Thoughts on the Doubling of Consciousness

Monday, February 6, 2006 -- 4:00 PM

W.E.B. DuBois's most famous writing was his wonderful book with the title "The Souls of Black Folks." The plural "souls" refers not just to the plurality of souls, one per person, of the many black folk, but to the two souls in each of them:

...the Negro is a sort of seventh son, born with a veil, and gifted with second-sight in this American world, --- a world which yields him no true self-consciousness, but only lets him see himself through the revelation of the other world. It is a peculiar sensation, this double consciouisness, this sense of always looking at one's self through the eyes of other, of measuring one's soul by the tape of a world that looks on in amused contempt and pity. One ever feels his two-ness, --- and American, a Negro; two worlds, two thorghts, two unreconciled strivings; two warring ideals in one dark body, whose dogged strength alone keeps it from being torn asunder.

DuBois related the beginning of his second soul, his second self-conception, in this incident:

I remember well when the shadow swept across me. I was a little thing, away up in the hills of New England...In a wee wooden schoolhouse, someting put it into the boys' and girls' heads to buy gorgeous visitng -cards---ten cents a package---and exchange. The exchange was merry, till one girl, a tall newcomer, refused my card---refused it peremptorily, with a glance. Then it dawned upon me with a certain suddeness that I was different from the others; or like, mayhap, in heard and life and longing, but shut out from their world by a vast veil.

We all carry around two self-conceptions. Imagine having amnesia. The amnesiac knows whose mouth he has to put food in to relieve his hunger; he knows that things detected visually are things that he sees; he knows that the aches he feels belong to his body. So, in one sense, he knows who he is; his most basic self-concept, as the person whose pains he feel, whose hunger he can relieve by eating, whose environment he learn about by the deliverance of sense, remains.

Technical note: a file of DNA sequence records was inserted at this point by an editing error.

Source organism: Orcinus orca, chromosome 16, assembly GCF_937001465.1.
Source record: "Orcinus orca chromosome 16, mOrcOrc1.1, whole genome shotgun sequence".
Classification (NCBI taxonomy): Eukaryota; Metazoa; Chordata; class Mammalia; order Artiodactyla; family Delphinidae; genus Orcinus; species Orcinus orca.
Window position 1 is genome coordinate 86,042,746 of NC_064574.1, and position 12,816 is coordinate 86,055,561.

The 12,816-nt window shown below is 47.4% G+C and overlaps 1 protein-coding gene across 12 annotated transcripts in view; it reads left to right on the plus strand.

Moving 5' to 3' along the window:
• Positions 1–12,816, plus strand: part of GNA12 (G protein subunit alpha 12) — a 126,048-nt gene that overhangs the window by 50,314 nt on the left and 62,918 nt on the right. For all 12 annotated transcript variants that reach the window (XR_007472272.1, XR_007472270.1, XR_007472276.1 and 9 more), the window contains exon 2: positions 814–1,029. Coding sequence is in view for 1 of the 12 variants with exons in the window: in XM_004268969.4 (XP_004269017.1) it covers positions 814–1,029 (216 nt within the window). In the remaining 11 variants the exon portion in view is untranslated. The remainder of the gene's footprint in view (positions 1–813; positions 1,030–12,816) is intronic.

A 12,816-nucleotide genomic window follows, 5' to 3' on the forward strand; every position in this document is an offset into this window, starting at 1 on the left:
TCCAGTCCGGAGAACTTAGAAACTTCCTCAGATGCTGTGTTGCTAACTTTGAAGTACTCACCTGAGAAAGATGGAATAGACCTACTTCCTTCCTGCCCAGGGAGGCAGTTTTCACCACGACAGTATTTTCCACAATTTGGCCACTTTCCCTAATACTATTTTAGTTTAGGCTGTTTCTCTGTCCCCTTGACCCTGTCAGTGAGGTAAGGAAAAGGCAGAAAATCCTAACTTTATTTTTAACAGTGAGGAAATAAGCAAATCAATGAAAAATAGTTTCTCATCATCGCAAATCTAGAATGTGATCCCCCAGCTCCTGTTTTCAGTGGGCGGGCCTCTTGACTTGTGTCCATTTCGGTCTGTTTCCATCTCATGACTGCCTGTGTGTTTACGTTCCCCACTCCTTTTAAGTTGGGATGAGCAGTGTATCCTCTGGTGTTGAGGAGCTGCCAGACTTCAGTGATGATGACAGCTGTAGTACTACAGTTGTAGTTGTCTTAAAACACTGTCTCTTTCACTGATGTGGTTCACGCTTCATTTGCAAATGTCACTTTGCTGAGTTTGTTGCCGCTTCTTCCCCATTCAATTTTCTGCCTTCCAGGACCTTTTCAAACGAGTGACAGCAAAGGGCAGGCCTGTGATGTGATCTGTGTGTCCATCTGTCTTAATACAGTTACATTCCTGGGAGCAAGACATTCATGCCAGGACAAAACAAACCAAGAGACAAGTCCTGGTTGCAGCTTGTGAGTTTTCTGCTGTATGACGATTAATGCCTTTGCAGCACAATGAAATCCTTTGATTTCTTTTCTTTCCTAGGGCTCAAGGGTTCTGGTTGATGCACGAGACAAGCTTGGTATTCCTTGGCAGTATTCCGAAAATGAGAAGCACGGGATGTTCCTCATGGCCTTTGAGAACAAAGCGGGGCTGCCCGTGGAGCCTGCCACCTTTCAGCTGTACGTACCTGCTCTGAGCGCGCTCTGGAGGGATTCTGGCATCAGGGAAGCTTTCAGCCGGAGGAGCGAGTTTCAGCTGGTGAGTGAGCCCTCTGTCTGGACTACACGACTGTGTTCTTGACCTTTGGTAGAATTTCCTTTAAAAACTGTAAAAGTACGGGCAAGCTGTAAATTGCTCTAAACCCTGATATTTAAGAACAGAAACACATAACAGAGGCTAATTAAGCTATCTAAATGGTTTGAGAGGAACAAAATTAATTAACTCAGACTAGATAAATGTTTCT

But there is another part of our concept of ourselves that is comprised of information, and misinformation, that is tied to more public avenues of knowledge. We each have a name, and to that name is tied all sorts of information that others use to classify us, to honor us or condemn us, to appreciate us or demean us. Information and misinformation about the person with that name can be found in the phone book, in files in various offices, in newspapers and books in
the case of a person like DuBois, and for all of us in countless conversations to which are not privy, that shape our fate as much as the information we get about ourselves in that special way that sense and reflection provide. It is all of this that the amnesiac, who doesn't know his name, and doesn't remember the past events that define him, has lost.

As Charles Watson, a recent Stanford Ph.D. argues, that public conception, integrated for most of us in our total sense of who we are, has a great role to play in our lives. An important part of it is a set of roles, of jobs, professions, and ambitions that are available for us to adopt as what we are, or strive to become. These roles are made available to us in large part on the basis of how others see us, and how they teach us, in this sense, who we are and whom we can be.

A doubling of consciousness, where our two self-conception don't fit together is potentially present in all of us. Our sense of what we are like may not fit with what our parents or siblings or teachers think we are or might be. It is a rare individual, Watson argues, who can, like Frederick Douglass did, adopt as his own roles that are do not fit into the public conception of him. Most of us form our self-images and ambitions from the alternatives put before us.